But that’s also obviously just one side of it. Mr Spock feels no emotion, as opposed to you, who also cycle because you enjoy it. Having a top-end groupset feels good. Having a light bike feels good. Having a bike that just looks hot feels good. These are legitimate reasons for desiring such toys, and besides, we’ll just ride faster, or up more hills, or more often if we enjoy it more on our nicer toys. I’m totally on board with that, but if you think that you need it, you’re just wrong.

And this brings me to my second point:

2. Nothing really matters

Obsessing over having just the right gear is actually far less important than we realize. Have you ever come back from a ride thinking, “Well that was completely ruined by my tyres not being quite as supple or responsive as they might be with some other brand, and if only I was riding that other brand of tyre, I would have enjoyed my ride so much more”? No, you haven’t. Even if you have actually said those words, you were wrong. Your want of nicer gear isn’t actually tied to your riding experience like you might think it is.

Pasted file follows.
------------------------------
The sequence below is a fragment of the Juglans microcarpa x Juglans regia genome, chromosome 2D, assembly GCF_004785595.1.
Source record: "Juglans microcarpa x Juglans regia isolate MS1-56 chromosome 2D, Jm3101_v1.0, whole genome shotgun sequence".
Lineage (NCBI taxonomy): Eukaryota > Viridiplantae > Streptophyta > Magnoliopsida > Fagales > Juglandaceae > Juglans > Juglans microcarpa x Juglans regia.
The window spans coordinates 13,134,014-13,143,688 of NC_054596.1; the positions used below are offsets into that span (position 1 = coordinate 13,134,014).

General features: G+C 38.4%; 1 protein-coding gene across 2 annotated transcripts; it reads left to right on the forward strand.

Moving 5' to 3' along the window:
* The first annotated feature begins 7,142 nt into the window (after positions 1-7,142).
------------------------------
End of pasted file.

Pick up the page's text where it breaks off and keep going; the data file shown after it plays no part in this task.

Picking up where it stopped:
It’s the same as shopping’s relationship to the rest of your life – you can’t buy happiness. “But you can buy a bike, and that’s pretty close”, is the popular response. Really though, it’s just a tool, and the experiences come from what you do with it, not from the bike itself.

Again, remember the threshold of crappiness.

Clearly the equipment can make a difference in how much you enjoy a ride, but past a certain point (it fits, it’s comfortable, and it performs sufficiently technically), it’s going to have less and less an effect on how much you actually get back from the experience. Diminishing returns and all that.

Yes, get something you like, but you don’t need to waste time and energy fretting about this tyre or that seatpost or these hubs and those cranks. I mean, you can, but recognize that this is a separate category of interest. It’s like focusing all of your energy on decorating the house when the relationship with the person you live there with is what matters. Decorating is fine, but it’s not going to give you a better marriage. You can pedal nearly anything, but it’s the time spent rolling through nature or doing something exciting or chatting to mates that makes the real, lasting impression.